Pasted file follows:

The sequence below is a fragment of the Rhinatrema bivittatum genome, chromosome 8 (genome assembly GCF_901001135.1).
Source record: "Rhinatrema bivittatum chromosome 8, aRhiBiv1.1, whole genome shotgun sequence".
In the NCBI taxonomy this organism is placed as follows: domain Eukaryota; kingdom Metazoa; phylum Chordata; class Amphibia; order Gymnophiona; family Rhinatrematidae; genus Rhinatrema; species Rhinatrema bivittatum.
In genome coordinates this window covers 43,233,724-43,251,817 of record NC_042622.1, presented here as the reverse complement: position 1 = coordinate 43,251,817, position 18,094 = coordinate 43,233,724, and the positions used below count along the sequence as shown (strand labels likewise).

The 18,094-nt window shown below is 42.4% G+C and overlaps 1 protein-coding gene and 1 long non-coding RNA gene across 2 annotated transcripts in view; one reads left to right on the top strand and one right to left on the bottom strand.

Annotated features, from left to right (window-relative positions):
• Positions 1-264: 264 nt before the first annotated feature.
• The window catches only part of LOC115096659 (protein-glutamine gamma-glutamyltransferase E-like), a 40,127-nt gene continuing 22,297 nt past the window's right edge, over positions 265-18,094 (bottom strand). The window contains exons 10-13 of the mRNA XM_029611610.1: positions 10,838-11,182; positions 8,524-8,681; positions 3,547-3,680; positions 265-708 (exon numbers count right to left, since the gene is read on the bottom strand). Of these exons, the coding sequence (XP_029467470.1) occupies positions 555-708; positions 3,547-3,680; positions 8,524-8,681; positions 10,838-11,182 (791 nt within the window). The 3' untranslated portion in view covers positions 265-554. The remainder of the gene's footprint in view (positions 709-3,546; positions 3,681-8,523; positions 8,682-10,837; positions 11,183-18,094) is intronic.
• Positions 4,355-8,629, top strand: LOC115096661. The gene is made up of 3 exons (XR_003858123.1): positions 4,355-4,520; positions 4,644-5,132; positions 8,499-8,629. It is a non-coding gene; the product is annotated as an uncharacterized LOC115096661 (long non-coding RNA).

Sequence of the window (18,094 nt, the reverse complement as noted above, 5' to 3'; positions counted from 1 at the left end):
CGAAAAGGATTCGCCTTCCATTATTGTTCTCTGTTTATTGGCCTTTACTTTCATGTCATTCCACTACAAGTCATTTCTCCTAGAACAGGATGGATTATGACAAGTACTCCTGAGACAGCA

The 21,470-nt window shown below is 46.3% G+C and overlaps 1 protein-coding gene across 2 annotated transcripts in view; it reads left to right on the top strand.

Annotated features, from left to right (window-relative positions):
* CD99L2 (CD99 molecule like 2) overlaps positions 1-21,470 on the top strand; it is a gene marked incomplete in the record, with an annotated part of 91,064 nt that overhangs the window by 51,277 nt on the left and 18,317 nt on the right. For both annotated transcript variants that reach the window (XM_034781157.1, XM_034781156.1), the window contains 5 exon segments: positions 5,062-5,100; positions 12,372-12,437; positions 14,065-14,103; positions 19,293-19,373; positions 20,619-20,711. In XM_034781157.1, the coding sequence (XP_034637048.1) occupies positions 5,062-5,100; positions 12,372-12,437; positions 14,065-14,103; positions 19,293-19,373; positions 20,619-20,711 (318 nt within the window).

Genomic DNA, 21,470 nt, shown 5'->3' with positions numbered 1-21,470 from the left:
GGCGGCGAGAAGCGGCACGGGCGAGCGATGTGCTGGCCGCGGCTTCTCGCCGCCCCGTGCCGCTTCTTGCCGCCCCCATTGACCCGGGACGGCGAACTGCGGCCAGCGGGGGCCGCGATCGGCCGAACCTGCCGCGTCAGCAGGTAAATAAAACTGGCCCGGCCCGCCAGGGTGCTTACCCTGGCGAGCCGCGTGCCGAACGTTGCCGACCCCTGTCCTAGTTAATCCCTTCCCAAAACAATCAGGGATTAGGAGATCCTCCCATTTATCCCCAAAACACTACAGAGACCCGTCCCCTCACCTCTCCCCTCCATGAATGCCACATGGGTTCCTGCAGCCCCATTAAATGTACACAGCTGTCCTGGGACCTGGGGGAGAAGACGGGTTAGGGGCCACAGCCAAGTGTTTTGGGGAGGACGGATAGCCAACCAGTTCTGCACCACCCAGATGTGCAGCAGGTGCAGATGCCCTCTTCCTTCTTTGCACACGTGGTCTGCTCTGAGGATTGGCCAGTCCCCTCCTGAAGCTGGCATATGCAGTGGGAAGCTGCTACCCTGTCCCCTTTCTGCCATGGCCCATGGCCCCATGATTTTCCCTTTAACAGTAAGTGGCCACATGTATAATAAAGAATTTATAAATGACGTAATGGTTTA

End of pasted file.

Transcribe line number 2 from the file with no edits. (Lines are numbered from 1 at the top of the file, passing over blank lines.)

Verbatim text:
Source record: "Rhinatrema bivittatum chromosome 8, aRhiBiv1.1, whole genome shotgun sequence".